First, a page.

Although no travel restrictions were placed on foreigners, photographing many
locations was banned. During the day in Mogadishu, the appearance of any government
military force was extremely rare. Alleged late-night operations by government
authorities, however, included "disappearances" of individuals from
The Somali Civil War
Main article: Somali Civil War
1991 was a time of great change for Somalia. President Barre was ousted by combined northern and southern clan-based forces, all of whom were backed and armed by Ethiopia. And following a meeting of the Somali National Movement and northern clans' elders, the northern former British portion of the country declared its independence as Somaliland in May 1991; although de facto independent and relatively stable compared to the tumultuous south, it has not been recognised by any foreign government.
In January 1991, President Ali Mahdi Muhammad was selected by the manifesto
group as an interim state president until a conference between all stakeholders
to be held in Djibouti the following month to select a national leader. However,
United Somali Congress military leader General Mohamed Farrah Aidid, the Somali
National Movement leader Abdirahman Ahmed Ali Tuur and the Somali Patriotic
Movement leader Col Jess refused to recognize Mahdi as president.
Prior to the civil war, Mogadishu was known as the "White pearl of the Indian Ocean".
This caused a split between the SNM, USC and SPM and the armed groups Manifesto, Somali Democratic Movement (SDM) and Somali National Alliance (SNA) on the one hand and within the USC forces. This led efforts to remove Barre who still claimed to be the legitimate president of Somalia. He and his armed supporters remained in the south of the country until mid 1992, causing further escalation in violence, especially in the Gedo, Bay, Bakool, Lower Shabelle, Lower Juba, and Middle Juba regions. The armed conflict within the USC devastated the Mogadishu area.
The civil war disrupted agriculture and food distribution in southern Somalia. The basis of most of the conflicts was clan allegiances and competition for resources between the warring clans. James Bishop, the United States last ambassador to Somalia, explained that there is "competition for water, pasturage, and... cattle. It is a competition that used to be fought out with arrows and sabers... Now it is fought out with AK-47s."The resulting famine (about 300,000 dead) caused the United Nations Security Council in 1992 to authorise the limited peacekeeping operation United Nations Operation in Somalia I (UNOSOM I). UNOSOM's use of force was limited to self-defence and it was soon disregarded by the warring factions.
In reaction to the continued violence and the humanitarian disaster, the United
States organised a military coalition with the purpose of creating a secure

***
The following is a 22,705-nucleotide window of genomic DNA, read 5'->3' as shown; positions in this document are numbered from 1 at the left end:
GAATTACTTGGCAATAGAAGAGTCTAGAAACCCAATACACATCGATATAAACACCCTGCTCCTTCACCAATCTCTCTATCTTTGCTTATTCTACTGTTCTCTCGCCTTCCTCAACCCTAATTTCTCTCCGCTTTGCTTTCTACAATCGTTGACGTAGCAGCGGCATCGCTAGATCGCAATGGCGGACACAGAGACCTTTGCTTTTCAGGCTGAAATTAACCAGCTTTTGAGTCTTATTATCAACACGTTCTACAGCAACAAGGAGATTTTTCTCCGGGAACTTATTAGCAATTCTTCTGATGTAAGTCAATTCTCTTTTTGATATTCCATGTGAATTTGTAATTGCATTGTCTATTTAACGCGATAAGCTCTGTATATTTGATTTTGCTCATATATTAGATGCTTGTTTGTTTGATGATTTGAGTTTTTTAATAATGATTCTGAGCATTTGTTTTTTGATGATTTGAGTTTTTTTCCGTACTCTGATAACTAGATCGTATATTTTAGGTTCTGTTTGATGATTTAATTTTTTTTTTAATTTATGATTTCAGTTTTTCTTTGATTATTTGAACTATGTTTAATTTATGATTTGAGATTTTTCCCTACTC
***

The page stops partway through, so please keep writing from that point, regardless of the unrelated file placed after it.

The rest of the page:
environment in southern Somalia for the conduct of humanitarian operations.
This coalition, (Unified Task Force or UNITAF) entered Somalia in December 1992
on Operation Restore Hope and was successful in restoring order and alleviating
the famine. In May 1993, most of the United States troops withdrew and UNITAF
was replaced by the United Nations Operation in Somalia II (UNOSOM II).
Propaganda leaflet depicting a white dove of peace being crushed by a fist labeled "USC/SNA" ("United Somali Congress/Somali National Alliance").
However, Mohamed Farrah Aidid saw UNOSOM II as a threat to his power and in June 1993 his militia attacked Pakistan Army troops, attached to UNOSOM II, (see Somalia (March 1992 to February 1996)) in Mogadishu inflicting over 80 casualties. Fighting escalated until 19 American troops and more than 1,000 civilians and militia were killed in a raid in Mogadishu during October 1993.The UN withdrew Operation United Shield in 3 March 1995, having suffered significant casualties, and with the rule of government still not restored. In August 1996, Aidid was killed in Mogadishu.
A consequence of the collapse of governmental authority that accompanied the civil war has been the creation of a significant problem with piracyoff the coast of Somalia originating in coastal ports.Piracy arose as a response by local Somali fishermen from coastal towns such as Eyl, Kismayo and Harardhere to predatory fishing by foreign fishing trawlers that followed the collapse of Somali governmental authority.An upsurge in piracy off the coast has also been attributed to the effects of the December 26, 2004 tsunami that devastated coastal villages fishing fleets.Piracy has been described as Somalia's "only booming economy" and as a "mainstay" of the Puntland economy.
From 1800 to 1890, between 25,000–50,000 Bantu slaves from Mozambique and Tanzania are thought to have been sold from the slave market of Zanzibar to the Somali coast. Bantus are ethnically, physically, and culturally distinct from Somalis, and have remained marginalized ever since their arrival in Somalia.The number of Bantu in Somalia before the civil war is thought to be about 900,000. Since 2003, more than 12,000 Bantu refugees have settled in the United States.The Tanzanian government has also begun granting Bantus citizenship and land in areas of Tanzania where their ancestors are known to have been removed from.